Settle for More
Tele2 is a Swedish telecom company that provides phone and Internet services. They are re-launching in a big way to become the best data provider in the country and asked us to create a campaign to showcase a killer offer: a 100 GB data plan good on 9 different devices.
In Sweden, a lot of discussion around connectivity tends to be negative, especially when it comes to controlling our exposure to media that can alter our outlook on our surroundings and the world. What if we made a campaign to show limitless connectivity in a way that changes our perspective?
We showcased the endless possibilities of connectivity by allowing customers to step into the minds of 9 personalities from all over the world, including Swedish actor Joel Kinnaman (“The Killing,” “Robocop,” “House of Cards”) — live. Like the movie “Being John Malkovich.” But for real.
Tele2 showed the endless opportunities of a connected life and the news about the human avatars spread all over the world. Our campaign reached more than 36,5 million people through earned media, and 36 million in social media with more than 100 000 reactions. The campaign spread to over 150 countires.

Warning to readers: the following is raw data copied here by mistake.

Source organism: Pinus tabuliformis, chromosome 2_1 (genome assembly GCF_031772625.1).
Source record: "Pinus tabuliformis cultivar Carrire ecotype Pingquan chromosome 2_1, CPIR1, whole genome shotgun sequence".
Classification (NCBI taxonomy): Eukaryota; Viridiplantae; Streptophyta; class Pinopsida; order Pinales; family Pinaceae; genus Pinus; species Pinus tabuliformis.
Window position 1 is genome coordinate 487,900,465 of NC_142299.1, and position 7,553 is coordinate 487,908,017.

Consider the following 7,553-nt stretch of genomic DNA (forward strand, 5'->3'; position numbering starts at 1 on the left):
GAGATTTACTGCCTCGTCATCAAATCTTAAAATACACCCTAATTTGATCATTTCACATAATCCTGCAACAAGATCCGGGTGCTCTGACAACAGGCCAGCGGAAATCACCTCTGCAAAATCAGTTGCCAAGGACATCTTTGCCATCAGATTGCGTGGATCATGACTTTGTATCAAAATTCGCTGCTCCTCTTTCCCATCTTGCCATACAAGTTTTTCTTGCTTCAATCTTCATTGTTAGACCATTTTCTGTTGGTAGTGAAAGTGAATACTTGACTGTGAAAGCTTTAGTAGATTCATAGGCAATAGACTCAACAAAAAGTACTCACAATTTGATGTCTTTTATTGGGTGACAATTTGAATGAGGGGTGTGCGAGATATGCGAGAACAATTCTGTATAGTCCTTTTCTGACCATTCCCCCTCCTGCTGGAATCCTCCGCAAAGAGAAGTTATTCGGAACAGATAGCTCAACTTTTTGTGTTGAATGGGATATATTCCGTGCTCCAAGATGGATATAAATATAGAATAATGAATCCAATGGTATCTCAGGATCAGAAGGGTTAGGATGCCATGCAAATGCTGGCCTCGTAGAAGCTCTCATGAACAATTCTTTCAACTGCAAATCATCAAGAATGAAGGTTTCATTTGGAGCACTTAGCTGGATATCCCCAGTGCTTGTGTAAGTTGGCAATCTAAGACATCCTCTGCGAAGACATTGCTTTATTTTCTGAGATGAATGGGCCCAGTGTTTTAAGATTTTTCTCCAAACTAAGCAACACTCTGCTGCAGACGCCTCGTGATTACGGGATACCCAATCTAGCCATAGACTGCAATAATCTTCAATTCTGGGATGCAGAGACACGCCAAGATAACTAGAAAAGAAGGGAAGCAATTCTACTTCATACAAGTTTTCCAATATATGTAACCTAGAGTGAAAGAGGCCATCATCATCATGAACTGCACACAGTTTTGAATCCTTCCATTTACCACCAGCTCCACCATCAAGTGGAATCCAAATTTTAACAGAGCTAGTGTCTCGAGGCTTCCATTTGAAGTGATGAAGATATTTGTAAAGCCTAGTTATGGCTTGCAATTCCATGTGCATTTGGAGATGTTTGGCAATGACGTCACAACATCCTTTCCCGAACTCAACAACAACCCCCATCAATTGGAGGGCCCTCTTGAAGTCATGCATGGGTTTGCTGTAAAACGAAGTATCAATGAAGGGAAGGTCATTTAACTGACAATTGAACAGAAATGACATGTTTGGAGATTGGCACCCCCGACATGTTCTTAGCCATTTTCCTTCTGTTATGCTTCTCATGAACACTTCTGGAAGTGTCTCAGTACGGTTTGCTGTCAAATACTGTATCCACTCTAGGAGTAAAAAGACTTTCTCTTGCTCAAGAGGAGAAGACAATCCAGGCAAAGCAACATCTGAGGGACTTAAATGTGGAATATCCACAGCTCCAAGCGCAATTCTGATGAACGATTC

Some of the human avatars where a female drifter in Dubai, a body hacker in Seattle and a shitty robot-maker from Stockholm: You could see what they saw, hear what they heard, feel what they felt. To enhance the experience, you could also experience the person’s pulse, galvanic skin response (sweat) and emotions.
We broadcasted 9 live streams in 5 countries during a 2-month world tour. Before we started, we had each person read, run and draw to calibrate their own unique brainwaves and heart rate.
Besides traveling the world to create the interactive experiences, we made three national TV commercials, OOH, social media and native advertising, all inspired by our human avatars.
Shot in first-person, and by using several sensors, we measured each personality’s heart rate and sweat level. The data was translated live into audiovisual effects using WebGL and Web Audio technology.
With help from Your Majesty we made a custom backpack which included a 3D-printed rig for all the hardware, for example a Raspberry Pi to collect the sensor data. Camera footage was sent to a color grading box in the backpack, which we fine-tuned per location, to improve the footage quality.
The footage then got sent, scaled down and compressed, to a streaming service together with the audio and sensor data. All the material included timestamps, so it arrived synced up for the user in their browser on either desktop, tablet or mobile. Through a real-time post-production system, the sensor data was translated into audiovisual effects.